Snack Industry: Staying Customer-Focused while Navigating Headwinds During Uncertain Times
Tuesday, June 30th, 2020
Treats and snacks have always played a special role in bringing joy and comfort to consumers – now more than ever as the world struggles to cope with the COVID-19 pandemic. By Blas Maquivar, President, Global Emerging Markets, Mars Wrigley.
According to Nielsen, people in Southeast Asia rank enjoyment as their top reason for snacking, a sentiment shared by majority worldwide. While snacking has traditionally been perceived as an impulse category, it has since evolved into a lifestyle preference due to increased desire for convenience and healthy eating, and greater accessibility to a wide range of confectionery products.
The rise of snackification and healthier snacking
Snacks currently make up 40 percent of global food and beverage consumption and that number is still set to rise. In recent years, lifestyle changes such as longer working hours and fragmented mealtimes have blurred boundaries between eating occasions and increased demand for snacking options, establishing snacking as a meal occasion. Snackification is the growing phenomenon of replacing meals with snacks due to busy lifestyles, with 20-45 percent of consumers across markets – including Asia – who replace one meal with snacks.
Snackification has also reshaped the nutritional and competitive landscape in snacks. People are more conscious about the health impact of what they eat because of increased consumption frequency, with an approximate 10 percent increase in consumers from 2015 to 2019 who read food labels closely before eating. However, there are signs that consumers still want both indulgence and health, indicating that brands that meet both demands will thrive.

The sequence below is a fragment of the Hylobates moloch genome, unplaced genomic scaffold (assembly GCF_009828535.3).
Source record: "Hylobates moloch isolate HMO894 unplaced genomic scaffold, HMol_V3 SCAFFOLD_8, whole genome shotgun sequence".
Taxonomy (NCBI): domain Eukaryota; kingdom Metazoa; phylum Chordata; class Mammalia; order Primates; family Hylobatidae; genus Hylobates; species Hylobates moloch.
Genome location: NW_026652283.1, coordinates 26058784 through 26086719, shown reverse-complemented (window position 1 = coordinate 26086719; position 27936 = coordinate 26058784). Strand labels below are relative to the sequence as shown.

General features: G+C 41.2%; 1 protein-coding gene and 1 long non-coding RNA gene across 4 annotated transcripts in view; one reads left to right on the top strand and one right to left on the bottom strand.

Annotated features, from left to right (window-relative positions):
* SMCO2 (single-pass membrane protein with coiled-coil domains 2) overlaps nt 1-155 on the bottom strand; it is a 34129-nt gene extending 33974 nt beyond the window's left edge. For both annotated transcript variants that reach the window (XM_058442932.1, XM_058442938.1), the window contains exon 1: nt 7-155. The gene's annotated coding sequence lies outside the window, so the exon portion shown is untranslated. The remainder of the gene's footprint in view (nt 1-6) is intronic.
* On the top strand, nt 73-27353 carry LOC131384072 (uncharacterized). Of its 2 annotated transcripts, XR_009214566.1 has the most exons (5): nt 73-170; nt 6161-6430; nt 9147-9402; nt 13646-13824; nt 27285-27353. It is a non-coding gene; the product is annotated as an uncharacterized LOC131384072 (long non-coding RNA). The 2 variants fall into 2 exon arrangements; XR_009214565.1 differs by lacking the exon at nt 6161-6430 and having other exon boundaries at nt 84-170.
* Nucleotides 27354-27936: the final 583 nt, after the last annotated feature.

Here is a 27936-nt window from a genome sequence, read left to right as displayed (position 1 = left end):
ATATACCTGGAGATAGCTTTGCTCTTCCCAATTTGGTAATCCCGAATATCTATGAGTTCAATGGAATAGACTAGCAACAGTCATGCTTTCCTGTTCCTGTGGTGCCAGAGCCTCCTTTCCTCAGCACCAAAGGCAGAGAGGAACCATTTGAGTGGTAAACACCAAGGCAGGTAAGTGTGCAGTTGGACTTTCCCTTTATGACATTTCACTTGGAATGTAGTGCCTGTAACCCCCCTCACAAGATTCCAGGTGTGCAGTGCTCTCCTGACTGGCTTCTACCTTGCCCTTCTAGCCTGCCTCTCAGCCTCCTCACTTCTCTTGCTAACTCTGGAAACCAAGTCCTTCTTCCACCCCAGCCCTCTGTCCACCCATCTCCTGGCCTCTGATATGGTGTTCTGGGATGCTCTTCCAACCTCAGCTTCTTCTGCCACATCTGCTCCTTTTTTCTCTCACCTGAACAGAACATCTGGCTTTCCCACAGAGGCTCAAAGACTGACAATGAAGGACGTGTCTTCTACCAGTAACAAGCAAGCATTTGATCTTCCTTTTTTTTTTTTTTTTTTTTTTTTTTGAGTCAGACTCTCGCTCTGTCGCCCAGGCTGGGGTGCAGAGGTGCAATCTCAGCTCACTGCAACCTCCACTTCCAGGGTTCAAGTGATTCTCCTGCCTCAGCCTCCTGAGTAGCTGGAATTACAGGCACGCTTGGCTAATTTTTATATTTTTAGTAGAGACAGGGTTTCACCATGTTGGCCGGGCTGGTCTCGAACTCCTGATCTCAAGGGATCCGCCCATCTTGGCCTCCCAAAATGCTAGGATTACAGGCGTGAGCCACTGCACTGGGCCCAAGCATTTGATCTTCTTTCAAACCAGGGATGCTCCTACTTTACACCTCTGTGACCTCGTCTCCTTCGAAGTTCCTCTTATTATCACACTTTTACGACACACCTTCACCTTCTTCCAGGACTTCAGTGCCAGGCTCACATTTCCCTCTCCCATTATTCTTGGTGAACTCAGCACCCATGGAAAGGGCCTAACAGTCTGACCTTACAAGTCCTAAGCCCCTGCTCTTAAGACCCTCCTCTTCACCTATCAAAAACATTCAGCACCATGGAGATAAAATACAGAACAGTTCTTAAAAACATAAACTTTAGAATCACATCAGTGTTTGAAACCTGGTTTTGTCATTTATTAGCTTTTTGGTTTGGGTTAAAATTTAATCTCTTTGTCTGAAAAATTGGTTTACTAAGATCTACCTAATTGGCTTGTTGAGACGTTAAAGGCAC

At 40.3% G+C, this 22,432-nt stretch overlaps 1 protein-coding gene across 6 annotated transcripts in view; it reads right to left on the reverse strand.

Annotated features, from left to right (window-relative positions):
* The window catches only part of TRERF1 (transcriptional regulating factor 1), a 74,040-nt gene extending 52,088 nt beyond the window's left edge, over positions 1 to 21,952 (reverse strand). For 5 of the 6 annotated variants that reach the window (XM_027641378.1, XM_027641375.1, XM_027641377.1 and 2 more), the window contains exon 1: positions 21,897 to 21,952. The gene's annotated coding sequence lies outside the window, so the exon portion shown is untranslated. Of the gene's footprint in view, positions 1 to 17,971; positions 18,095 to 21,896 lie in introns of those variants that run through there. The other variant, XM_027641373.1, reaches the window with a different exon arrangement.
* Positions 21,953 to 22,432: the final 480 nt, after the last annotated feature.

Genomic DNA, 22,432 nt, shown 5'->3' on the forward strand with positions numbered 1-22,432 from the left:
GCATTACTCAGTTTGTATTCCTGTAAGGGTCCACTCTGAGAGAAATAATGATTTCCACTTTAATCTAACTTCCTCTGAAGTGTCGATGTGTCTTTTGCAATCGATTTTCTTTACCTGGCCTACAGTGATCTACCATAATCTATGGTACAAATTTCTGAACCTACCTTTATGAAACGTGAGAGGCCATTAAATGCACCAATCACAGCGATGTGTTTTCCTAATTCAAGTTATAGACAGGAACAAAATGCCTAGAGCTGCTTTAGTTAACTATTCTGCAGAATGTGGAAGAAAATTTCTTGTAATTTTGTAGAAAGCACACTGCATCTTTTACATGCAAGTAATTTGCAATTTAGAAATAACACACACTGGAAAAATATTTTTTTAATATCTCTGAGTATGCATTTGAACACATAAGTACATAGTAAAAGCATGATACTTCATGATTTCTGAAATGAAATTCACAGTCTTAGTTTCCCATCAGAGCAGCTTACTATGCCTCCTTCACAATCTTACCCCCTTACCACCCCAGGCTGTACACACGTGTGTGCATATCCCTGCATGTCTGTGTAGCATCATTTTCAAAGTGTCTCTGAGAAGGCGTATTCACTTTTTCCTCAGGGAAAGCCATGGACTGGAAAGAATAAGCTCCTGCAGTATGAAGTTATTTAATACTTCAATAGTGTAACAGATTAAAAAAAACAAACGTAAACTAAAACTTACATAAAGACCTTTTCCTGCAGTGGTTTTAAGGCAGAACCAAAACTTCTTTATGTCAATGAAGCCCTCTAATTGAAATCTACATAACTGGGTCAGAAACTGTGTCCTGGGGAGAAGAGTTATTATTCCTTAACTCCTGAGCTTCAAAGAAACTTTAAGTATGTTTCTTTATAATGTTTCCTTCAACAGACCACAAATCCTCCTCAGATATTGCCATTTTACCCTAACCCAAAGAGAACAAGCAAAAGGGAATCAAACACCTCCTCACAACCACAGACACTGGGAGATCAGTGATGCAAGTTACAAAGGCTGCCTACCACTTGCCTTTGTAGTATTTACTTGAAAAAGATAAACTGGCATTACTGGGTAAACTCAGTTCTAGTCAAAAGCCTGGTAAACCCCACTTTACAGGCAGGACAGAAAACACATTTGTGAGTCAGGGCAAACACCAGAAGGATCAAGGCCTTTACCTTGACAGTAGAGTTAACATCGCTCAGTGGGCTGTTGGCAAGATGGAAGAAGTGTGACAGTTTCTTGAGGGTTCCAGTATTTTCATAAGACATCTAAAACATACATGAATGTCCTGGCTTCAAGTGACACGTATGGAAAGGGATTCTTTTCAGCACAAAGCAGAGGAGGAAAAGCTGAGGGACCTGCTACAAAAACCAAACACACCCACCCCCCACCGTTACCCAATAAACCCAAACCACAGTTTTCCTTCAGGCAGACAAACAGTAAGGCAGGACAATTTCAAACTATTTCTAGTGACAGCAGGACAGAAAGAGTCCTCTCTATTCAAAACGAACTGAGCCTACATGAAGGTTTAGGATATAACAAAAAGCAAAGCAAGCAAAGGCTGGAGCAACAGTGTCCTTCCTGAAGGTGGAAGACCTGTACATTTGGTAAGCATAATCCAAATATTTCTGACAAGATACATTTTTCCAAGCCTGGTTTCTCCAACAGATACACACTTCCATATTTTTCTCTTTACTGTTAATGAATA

Impact of COVID-19: Shift to online purchasing, changing perceptions of food and continued rise in snacking
The COVID-19 pandemic has disrupted various sectors – the food industry included. Uncertainty, movement restrictions and closures of food service providers have led to a switch to online purchasing.
In Asia, we have seen an explosive growth in e-commerce and this will likely persist after restrictions are lifted. In a time where people need to or feel safer staying in, we should meet consumers where they are by focusing on routes-to-market that make products easily accessible from home. In South Korea, Mars has developed an exclusive product portfolio for Coupang, the leading and fastest-growing online retailer in the country. We have also doubled down on direct-to-consumer efforts through partnerships with food delivery services such as Foodpanda in Taiwan and Kareem in the United Arab Emirates.
More significant however is how people think about food as the pandemic progressed. We have seen an increase in snacking as consumers found snacks to be an anxiety reliever and a source of comfort during uncertain times. Being in lockdown has also created new moments and rituals of closeness as people find ways to connect and spend more time with their families. Treats and snacks provide consumers with an avenue to stay connected with their loved ones as they draw comfort through shared experiences of snacking and rituals like game or movie nights.